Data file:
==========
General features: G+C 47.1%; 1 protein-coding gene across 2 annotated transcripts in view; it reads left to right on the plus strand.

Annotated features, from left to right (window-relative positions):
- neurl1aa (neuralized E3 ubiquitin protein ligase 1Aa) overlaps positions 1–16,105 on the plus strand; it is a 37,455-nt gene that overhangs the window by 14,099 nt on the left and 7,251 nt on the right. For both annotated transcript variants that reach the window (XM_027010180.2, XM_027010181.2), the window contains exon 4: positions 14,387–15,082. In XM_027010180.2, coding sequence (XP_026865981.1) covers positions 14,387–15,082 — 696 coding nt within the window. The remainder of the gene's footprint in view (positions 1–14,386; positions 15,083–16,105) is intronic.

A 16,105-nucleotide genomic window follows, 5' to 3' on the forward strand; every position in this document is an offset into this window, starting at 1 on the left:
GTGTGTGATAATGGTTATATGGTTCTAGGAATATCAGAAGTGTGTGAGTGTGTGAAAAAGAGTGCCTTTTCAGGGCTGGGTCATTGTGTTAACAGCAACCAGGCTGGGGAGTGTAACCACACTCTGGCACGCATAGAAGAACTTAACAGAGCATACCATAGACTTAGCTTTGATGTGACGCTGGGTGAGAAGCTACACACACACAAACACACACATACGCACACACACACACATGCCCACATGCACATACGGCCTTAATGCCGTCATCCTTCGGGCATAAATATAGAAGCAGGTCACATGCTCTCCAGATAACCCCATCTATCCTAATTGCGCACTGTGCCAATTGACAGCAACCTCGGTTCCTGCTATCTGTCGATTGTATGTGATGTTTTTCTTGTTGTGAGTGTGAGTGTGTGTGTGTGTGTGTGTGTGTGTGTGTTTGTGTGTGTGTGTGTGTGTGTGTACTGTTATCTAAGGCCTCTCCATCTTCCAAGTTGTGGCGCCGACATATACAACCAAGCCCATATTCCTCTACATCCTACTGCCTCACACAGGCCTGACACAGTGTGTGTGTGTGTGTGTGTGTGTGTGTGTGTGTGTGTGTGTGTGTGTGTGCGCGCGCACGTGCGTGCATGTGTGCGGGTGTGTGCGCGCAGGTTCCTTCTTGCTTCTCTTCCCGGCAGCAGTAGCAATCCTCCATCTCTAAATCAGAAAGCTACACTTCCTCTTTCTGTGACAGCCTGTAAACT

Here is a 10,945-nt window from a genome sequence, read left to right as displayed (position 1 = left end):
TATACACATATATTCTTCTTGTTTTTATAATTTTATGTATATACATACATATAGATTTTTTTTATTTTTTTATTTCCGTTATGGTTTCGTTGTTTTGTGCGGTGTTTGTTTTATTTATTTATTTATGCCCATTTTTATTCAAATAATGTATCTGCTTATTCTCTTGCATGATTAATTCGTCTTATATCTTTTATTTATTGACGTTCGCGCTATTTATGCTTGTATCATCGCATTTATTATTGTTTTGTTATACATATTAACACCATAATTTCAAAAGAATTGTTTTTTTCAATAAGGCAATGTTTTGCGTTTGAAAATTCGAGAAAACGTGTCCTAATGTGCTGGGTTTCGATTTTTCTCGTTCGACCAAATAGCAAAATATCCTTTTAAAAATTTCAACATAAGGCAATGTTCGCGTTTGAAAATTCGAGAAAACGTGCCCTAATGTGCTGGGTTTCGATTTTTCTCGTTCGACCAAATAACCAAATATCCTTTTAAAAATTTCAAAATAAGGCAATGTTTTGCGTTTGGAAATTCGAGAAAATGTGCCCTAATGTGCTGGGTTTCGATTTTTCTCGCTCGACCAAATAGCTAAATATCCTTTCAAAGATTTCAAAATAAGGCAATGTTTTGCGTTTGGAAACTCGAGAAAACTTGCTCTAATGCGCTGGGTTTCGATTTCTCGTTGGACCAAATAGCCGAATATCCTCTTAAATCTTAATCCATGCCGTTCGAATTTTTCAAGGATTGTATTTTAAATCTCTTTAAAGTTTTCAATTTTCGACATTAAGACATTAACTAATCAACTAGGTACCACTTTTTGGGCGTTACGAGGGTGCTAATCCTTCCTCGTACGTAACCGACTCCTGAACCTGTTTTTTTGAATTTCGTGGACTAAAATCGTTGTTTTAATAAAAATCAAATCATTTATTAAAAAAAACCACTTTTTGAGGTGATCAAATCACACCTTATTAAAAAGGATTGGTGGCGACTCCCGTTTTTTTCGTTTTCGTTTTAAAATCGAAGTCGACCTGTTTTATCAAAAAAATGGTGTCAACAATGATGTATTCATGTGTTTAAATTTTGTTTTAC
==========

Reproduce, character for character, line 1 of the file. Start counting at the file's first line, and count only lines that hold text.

General features: G+C 47.1%; 1 protein-coding gene across 2 annotated transcripts in view; it reads left to right on the plus strand.